Davis Banjo in Harrisburg NC has introduced a new signature banjo for Don Wayne Reno, based on his father Don’s iconic prewar RB-75, affectionately known as Nellie.
Called their Don Reno model, this new banjo is designed as an exact replica of Nellie, which has quite a history of its own. In addition to being the instrument Don used to record so many classic songs, it had belonged to Earl Scruggs until he swapped Don for it, getting his own signature instrument, a Hearts & Flowers Granada in return. So much historical banjo lore is bound up in those two classic fives, and it’s hard to imagine either Scruggs or Reno without them.
The Davis Don Reno features the same Flying Eagle inlay pattern and double cut headstock as the original, and a new tone ring they developed after sampling the content of the metal in Nellie. It is a mahogany banjo that was once believed to be an RB-3, based on the inlay, until shipping records and small details revealed that it was a 75. During WWII it was common for Gibson to build banjos that did not conform to the catalog standards.
Davis Banjo started as a custom inlay company. Tim Davis is an experienced player himself, and started building his own banjos a few years later. His goal has been to produce high-quality, handmade banjos at lower prices than the larger shops can offer. They also make a Tom Adams model, a mahogany banjo with a Wreath pattern inlay, and a couple models of their own design. All three sell for well below $3,000.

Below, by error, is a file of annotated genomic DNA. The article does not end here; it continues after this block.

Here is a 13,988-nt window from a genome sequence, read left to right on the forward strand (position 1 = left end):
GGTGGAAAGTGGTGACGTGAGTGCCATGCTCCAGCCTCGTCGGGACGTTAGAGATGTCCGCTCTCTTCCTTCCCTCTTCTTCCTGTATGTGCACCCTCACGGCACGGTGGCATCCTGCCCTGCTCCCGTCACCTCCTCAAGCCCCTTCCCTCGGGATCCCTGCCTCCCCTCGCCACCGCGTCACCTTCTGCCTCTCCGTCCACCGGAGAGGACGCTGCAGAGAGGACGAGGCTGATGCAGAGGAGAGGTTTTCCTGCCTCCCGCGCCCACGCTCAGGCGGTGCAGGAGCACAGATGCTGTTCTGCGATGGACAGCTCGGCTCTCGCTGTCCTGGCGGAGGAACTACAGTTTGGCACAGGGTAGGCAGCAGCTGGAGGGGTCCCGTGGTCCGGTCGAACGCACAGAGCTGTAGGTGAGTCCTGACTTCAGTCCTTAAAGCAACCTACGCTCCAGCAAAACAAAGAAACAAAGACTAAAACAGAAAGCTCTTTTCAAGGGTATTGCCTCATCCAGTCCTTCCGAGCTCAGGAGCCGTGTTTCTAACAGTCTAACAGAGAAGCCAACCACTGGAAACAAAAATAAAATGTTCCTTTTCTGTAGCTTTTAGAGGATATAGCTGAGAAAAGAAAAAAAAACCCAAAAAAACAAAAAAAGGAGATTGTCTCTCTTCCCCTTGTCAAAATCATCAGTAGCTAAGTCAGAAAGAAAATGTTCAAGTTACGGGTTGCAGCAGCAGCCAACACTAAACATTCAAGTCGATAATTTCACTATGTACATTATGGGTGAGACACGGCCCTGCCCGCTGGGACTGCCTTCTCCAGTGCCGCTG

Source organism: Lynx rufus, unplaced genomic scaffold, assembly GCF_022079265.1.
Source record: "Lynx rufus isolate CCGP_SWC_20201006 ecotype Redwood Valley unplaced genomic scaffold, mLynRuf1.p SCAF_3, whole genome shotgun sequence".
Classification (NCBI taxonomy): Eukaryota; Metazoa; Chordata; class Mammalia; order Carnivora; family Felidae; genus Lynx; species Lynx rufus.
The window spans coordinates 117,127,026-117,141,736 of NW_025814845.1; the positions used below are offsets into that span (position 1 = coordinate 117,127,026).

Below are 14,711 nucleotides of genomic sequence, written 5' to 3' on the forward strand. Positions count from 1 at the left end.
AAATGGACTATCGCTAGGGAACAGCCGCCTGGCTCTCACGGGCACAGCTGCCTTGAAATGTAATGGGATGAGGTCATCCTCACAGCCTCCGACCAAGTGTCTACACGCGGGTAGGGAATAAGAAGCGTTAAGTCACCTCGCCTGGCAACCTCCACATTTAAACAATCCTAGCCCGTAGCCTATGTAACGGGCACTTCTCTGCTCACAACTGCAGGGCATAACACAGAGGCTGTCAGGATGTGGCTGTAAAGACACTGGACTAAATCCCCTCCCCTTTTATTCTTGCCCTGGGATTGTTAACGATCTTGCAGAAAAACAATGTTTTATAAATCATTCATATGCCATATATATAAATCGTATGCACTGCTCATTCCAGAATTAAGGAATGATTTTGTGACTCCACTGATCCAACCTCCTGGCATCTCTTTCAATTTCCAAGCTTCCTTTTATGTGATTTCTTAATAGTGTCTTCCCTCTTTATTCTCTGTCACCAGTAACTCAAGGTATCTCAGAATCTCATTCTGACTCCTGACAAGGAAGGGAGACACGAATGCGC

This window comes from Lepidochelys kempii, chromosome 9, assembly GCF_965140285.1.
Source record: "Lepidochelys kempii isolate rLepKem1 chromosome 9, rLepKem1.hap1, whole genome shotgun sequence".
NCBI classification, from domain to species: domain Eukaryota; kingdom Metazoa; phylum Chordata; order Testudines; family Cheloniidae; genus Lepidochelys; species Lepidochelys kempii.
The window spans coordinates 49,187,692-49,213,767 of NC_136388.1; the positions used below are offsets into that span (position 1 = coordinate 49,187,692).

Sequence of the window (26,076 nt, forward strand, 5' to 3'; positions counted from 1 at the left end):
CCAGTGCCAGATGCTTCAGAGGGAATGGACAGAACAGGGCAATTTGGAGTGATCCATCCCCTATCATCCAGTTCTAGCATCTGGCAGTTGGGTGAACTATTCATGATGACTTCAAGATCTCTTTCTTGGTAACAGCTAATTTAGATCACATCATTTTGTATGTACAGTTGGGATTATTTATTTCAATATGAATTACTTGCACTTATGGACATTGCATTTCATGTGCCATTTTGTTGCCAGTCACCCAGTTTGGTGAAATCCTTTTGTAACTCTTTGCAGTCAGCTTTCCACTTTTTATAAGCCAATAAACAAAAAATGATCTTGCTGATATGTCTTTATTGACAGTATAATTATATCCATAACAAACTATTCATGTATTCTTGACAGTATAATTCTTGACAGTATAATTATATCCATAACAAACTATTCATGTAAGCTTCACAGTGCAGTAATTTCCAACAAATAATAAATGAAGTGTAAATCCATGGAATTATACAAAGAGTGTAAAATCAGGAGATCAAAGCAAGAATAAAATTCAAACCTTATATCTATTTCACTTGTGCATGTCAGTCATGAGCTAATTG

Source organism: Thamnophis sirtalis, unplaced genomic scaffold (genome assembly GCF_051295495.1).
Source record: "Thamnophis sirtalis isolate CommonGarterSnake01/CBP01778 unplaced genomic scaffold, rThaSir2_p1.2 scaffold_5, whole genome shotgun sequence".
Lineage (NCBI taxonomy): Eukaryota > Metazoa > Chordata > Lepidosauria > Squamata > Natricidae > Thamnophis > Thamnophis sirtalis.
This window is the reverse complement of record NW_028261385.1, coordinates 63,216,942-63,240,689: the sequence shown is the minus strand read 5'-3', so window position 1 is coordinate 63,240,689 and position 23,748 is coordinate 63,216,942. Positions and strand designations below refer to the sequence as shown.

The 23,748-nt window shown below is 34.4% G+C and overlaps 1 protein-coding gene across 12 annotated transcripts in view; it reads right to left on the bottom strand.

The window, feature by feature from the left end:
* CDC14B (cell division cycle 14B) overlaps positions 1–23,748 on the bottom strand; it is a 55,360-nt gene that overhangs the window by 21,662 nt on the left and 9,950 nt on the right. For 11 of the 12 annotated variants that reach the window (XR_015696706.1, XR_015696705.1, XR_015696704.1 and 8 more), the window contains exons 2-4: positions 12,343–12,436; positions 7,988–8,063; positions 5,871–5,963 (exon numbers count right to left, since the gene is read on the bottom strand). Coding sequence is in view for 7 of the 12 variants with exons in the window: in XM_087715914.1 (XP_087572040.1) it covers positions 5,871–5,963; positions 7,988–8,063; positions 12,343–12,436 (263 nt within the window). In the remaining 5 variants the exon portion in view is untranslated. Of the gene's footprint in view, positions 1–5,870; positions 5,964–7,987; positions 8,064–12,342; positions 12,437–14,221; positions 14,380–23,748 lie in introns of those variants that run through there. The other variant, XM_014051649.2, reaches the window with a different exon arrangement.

Tim tells us that they also heat treat their tone rings after they are poured.
“We have developed a new ring called the Vintagetone ring with a new line of banjos around that. We start out with a prewar formula that is to our specs and then they go through a special 3 step heat process which artificially ages the ring, and in our opinion really improves upon the standard ring before the process is done. It has worked so well in fact that we now do that process to all of our rings.”
They are also working on another signature model for Bennett Sullivan, which will feature a wider, radiused fingerboard. It will be called their Newgrass model. Tim also expects to introduce torrified rims as an option, created by heat treating them like their tone rings.
There isn’t much up yet on the Davis web site about the Don Reno model, but Tim sent a few images for us to share. You can contact him online for more information.